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A mistery of the highlands of Costa Rica

Scientific name: Aegolius ridgwayi

(Previous Cryptoglaux)

Family: Strigidae

English name: Unspotted Saw-whet Owl

Common names in Spanish: Lechucita Parda, Lechucita de Alfaro, Mochuelo Moreno.

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First collection

The USWO was first collected in 1903 at Cerro La Candelaria - near Escazú - by Costa Rican naturalist Anastasio Alfaro, who was founder and director of the National Museum of Costa Rica (1887) for many years.

The name "unspotted" comes from the fact that its closest relative, the Northern Saw-whet Owl, does have spots.

Head and upper region uniformly brown

Nape golden-brown

Facial disc border, supercilium and chin between white and buff

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External primaries and alula with white  leading edge

Chest between cinnamon and brown

Buff belly

Iris between yellow and greenish yellow

Cere and bill mostly blackish with pale sides

Pinkish-yellow toes

Talons mostly black but some are pale pink


The project

The main objective of our project is to carry out research on the species' natural history and ecology to understand its needs and be capable of proposing conservation guidelines. Most of the information on this website has been generated through the project's efforts.


The USWO is an "umbrella species"; conservation actions to preserve this owl will benefit many other species, both endemic and migratory, that live in the highlands of Central America.

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Their diet is composed mainly of small rodents, shrews and large insects such as beatles and moths.  We have observed them catching rodents both on the ground and on tree trunks, while the insects were captured in mid-air and in all cases they used their talons. 


They tend to hunt from low perches, between 1-3 meters above the ground, from where they observe and listen carefully for their prey.

Part of its diet has been discovered by the finding of pellets.
Pellets are a mass of undigestible food parts that birds of prey regurgitate such as bones, hair and insect exoskeletons.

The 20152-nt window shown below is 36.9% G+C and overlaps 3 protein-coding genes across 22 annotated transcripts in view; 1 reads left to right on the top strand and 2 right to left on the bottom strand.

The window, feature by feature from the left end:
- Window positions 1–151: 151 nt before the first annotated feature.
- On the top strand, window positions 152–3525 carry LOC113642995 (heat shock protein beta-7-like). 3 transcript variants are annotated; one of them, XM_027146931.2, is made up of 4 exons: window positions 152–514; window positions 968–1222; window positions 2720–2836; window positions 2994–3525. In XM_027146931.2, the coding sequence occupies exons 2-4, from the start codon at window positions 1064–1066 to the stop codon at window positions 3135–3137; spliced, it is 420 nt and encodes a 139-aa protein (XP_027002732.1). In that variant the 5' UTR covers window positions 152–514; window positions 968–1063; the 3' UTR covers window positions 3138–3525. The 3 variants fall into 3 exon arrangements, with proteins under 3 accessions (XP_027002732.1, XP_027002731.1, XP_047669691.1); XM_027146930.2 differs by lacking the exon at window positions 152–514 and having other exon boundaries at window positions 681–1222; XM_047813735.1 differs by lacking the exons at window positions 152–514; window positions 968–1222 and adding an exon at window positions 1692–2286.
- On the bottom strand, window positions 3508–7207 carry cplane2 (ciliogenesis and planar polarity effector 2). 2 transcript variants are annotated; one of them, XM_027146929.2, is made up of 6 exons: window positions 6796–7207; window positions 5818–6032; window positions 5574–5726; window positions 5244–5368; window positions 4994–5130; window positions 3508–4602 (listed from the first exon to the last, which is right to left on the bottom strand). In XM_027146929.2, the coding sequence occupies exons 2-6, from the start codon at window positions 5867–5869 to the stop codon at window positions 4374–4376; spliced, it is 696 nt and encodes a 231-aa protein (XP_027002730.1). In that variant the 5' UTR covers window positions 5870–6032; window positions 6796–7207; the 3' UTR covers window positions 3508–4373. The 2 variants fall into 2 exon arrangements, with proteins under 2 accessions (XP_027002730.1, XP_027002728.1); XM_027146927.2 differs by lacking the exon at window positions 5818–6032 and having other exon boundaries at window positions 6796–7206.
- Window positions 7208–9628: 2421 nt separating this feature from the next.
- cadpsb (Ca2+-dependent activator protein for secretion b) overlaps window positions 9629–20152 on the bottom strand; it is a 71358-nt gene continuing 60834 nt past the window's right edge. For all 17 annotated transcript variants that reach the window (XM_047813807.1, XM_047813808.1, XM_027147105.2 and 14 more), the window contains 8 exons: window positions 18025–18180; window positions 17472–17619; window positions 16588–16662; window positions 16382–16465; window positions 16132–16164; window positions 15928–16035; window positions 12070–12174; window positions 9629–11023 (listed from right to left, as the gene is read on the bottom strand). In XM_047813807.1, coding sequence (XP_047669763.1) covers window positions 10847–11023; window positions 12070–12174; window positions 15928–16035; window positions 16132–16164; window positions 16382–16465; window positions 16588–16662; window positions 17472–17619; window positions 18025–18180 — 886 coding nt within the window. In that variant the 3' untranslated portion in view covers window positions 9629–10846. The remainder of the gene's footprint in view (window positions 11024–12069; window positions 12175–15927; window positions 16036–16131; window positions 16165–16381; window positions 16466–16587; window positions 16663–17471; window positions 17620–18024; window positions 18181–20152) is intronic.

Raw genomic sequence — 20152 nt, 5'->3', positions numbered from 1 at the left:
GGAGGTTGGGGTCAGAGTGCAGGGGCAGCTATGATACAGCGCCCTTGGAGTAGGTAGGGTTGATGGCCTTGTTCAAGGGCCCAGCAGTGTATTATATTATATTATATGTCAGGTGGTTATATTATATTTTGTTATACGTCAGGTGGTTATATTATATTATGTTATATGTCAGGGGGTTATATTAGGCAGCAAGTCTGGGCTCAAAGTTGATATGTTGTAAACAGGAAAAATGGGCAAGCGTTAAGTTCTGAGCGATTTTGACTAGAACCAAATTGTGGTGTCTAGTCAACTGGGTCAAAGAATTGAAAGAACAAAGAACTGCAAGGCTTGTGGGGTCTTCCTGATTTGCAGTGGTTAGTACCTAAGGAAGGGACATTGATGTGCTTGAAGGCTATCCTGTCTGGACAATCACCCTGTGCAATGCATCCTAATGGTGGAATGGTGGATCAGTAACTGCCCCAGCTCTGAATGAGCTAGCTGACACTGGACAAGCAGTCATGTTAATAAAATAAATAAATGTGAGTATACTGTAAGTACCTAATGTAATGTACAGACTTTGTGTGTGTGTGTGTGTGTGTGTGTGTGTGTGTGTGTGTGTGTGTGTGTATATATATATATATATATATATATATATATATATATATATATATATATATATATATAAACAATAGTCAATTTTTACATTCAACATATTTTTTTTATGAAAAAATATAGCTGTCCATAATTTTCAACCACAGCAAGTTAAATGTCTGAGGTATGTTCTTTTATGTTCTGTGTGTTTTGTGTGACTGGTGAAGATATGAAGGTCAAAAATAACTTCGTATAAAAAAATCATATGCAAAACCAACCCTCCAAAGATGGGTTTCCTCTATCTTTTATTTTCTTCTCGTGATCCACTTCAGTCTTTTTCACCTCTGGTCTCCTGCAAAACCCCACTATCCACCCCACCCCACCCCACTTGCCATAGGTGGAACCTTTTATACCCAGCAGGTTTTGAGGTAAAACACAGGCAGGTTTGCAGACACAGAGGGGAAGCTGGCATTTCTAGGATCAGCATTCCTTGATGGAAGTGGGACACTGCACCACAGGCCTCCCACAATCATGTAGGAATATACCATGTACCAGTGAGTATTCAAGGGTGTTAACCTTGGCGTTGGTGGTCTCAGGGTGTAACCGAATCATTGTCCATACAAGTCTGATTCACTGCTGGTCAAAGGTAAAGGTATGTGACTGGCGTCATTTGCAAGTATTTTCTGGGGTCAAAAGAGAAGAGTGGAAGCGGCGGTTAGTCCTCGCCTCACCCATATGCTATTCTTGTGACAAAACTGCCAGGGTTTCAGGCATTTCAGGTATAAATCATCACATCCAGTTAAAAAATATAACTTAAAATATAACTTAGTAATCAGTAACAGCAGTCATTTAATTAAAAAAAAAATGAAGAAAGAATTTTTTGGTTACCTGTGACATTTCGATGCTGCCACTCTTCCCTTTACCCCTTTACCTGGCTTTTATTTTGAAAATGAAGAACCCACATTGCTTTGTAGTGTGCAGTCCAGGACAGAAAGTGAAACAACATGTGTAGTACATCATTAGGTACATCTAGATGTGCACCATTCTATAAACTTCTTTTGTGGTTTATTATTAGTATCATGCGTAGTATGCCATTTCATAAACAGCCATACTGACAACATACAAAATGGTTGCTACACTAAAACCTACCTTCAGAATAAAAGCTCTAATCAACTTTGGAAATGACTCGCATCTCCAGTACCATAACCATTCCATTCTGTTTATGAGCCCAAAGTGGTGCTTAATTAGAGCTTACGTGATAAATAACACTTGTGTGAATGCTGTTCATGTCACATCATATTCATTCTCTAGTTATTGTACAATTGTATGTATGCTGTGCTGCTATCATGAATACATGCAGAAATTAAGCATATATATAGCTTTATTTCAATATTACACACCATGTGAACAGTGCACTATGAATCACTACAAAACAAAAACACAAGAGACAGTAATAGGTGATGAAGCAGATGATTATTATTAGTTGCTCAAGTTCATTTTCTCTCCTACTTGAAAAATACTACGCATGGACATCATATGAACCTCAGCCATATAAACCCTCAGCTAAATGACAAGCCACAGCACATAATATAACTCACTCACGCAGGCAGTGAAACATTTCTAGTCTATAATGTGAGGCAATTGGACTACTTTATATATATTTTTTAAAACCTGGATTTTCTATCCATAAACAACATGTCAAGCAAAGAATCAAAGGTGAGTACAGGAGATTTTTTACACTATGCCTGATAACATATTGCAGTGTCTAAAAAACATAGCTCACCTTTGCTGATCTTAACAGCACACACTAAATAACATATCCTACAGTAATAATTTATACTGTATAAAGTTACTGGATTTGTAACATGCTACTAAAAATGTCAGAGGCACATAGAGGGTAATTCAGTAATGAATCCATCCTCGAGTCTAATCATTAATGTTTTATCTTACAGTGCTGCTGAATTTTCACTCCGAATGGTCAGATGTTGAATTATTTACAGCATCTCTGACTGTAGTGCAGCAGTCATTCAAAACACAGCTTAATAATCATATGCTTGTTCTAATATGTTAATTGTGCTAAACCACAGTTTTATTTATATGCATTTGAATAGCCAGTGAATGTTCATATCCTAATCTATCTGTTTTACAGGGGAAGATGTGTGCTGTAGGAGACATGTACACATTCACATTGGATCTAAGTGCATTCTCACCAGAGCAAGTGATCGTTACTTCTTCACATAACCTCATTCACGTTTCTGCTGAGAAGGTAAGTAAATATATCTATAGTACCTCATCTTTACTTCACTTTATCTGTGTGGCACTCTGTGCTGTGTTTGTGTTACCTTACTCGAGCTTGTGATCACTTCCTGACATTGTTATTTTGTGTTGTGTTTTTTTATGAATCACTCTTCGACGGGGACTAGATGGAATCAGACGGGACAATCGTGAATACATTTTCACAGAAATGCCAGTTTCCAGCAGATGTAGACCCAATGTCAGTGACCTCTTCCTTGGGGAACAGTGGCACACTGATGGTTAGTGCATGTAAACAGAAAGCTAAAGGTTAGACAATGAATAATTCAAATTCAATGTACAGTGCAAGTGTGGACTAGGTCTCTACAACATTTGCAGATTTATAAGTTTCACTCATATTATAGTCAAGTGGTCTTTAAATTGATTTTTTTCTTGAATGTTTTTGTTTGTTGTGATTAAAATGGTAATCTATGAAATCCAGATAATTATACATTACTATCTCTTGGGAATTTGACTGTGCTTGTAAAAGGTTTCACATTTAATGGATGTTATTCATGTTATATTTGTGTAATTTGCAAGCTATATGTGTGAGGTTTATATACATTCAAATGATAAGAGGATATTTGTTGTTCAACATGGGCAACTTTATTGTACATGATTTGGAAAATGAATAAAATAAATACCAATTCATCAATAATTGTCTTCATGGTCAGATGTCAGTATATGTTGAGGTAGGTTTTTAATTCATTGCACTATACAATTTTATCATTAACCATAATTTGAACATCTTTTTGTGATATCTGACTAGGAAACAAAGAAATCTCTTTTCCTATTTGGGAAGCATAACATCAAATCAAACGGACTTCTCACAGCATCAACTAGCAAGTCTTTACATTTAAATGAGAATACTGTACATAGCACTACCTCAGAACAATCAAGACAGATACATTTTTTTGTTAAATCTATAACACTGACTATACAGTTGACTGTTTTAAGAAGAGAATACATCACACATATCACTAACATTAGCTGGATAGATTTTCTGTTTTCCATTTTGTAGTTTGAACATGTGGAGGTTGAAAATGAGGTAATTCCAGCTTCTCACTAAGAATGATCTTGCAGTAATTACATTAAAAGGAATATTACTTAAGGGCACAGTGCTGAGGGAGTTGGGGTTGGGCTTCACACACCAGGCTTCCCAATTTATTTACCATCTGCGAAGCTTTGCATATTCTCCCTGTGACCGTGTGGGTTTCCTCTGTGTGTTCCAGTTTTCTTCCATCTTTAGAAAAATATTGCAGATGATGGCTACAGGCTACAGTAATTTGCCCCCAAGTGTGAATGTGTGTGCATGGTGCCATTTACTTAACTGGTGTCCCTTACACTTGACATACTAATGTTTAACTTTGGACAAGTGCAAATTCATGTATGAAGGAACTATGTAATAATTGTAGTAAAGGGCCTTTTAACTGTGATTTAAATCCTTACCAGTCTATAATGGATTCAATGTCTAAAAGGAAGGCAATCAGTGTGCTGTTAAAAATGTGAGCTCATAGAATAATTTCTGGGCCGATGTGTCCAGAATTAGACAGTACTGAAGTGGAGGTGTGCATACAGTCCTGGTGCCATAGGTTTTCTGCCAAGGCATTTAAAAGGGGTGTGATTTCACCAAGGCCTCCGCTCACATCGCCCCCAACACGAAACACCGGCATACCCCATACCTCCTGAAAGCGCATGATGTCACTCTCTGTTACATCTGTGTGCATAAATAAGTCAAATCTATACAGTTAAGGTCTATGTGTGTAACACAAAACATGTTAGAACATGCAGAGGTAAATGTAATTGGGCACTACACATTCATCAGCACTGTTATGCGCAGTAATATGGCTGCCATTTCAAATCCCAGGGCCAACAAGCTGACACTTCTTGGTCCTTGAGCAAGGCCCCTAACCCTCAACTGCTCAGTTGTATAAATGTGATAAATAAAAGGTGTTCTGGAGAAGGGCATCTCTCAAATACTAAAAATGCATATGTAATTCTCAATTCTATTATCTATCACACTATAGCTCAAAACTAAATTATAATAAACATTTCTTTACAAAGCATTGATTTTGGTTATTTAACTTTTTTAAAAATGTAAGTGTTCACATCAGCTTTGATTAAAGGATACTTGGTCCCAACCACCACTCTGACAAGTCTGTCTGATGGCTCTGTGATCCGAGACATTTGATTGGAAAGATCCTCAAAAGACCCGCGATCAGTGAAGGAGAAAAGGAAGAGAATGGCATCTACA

Pellet dissection
Many skeleton parts of small rodents and beetle exoskeletons were found.




The most commonly heard and recorded vocalizations are those of the males since in the majority of cases they occur in response to playback and it is generally the male who responds more aggressively in territorial defense.

However, we have recorded another nine different vocalizations from both sexes, noting the respective behavior involved with each type of call.

USWO maleSong
00:00 / 00:11
USWO maleAggressive call
00:00 / 00:13
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Male spectrogram

USWO femaleCall
00:00 / 00:06
USWO Canto Hembra.png

Female spectrogram



All known nests except one have been in natural cavities such as knot holes or broken trunks and branches that have rotted out. 


One nest in Guatemala was reported in an old artificial nesting box.  Nest height is anywhere between two and 15 meters above the ground. 

Conservation status


The IUCN lists this species to be of Least Concern but our data shows a strong preference from this species to use paramo and elfin forests which are two habitats at high risk due to rapid climate change.

© Photos & videos by Ernesto Carman, Pablo Siles, Diego Quesada and Marco Molina.

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